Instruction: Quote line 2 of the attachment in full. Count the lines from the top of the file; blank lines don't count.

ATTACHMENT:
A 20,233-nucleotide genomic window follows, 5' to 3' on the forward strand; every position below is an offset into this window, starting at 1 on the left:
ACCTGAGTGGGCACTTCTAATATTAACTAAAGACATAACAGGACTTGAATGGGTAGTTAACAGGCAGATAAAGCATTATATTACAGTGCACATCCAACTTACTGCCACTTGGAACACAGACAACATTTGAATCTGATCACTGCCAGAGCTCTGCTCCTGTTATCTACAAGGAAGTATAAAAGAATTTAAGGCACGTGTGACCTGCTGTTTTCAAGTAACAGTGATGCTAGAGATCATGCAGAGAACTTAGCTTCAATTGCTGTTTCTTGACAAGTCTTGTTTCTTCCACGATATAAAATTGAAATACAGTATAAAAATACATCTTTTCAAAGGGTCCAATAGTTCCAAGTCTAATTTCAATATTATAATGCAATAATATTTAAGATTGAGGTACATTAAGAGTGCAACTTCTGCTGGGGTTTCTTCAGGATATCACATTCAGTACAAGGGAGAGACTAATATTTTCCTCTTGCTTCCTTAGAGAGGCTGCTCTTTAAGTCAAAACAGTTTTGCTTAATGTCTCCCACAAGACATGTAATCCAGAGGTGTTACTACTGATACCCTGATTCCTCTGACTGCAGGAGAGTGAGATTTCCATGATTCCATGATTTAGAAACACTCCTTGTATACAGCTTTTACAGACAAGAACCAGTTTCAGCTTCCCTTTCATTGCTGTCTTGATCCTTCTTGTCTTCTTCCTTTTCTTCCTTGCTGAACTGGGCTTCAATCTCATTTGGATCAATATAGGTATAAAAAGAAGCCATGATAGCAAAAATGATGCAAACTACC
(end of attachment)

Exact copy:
ACCTGAGTGGGCACTTCTAATATTAACTAAAGACATAACAGGACTTGAATGGGTAGTTAACAGGCAGATAAAGCATTATATTACAGTGCACATCCAACTTACTGCCACTTGGAACACAGACAACATTTGAATCTGATCACTGCCAGAGCTCTGCTCCTGTTATCTACAAGGAAGTATAAAAGAATTTAAGGCACGTGTGACCTGCTGTTTTCAAGTAACAGTGATGCTAGAGATCATGCAGAGAACTTAGCTTCAATTGCTGTTTCTTGACAAGTCTTGTTTCTTCCACGATATAAAATTGAAATACAGTATAAAAATACATCTTTTCAAAGGGTCCAATAGTTCCAAGTCTAATTTCAATATTATAATGCAATAATATTTAAGATTGAGGTACATTAAGAGTGCAACTTCTGCTGGGGTTTCTTCAGGATATCACATTCAGTACAAGGGAGAGACTAATATTTTCCTCTTGCTTCCTTAGAGAGGCTGCTCTTTAAGTCAAAACAGTTTTGCTTAATGTCTCCCACAAGACATGTAATCCAGAGGTGTTACTACTGATACCCTGATTCCTCTGACTGCAGGAGAGTGAGATTTCCATGATTCCATGATTTAGAAACACTCCTTGTATACAGCTTTTACAGACAAGAACCAGTTTCAGCTTCCCTTTCATTGCTGTCTTGATCCTTCTTGTCTTCTTCCTTTTCTTCCTTGCTGAACTGGGCTTCAATCTCATTTGGATCAATATAGGTATAAAAAGAAGCCATGATAGCAAAAATGATGCAAACTACC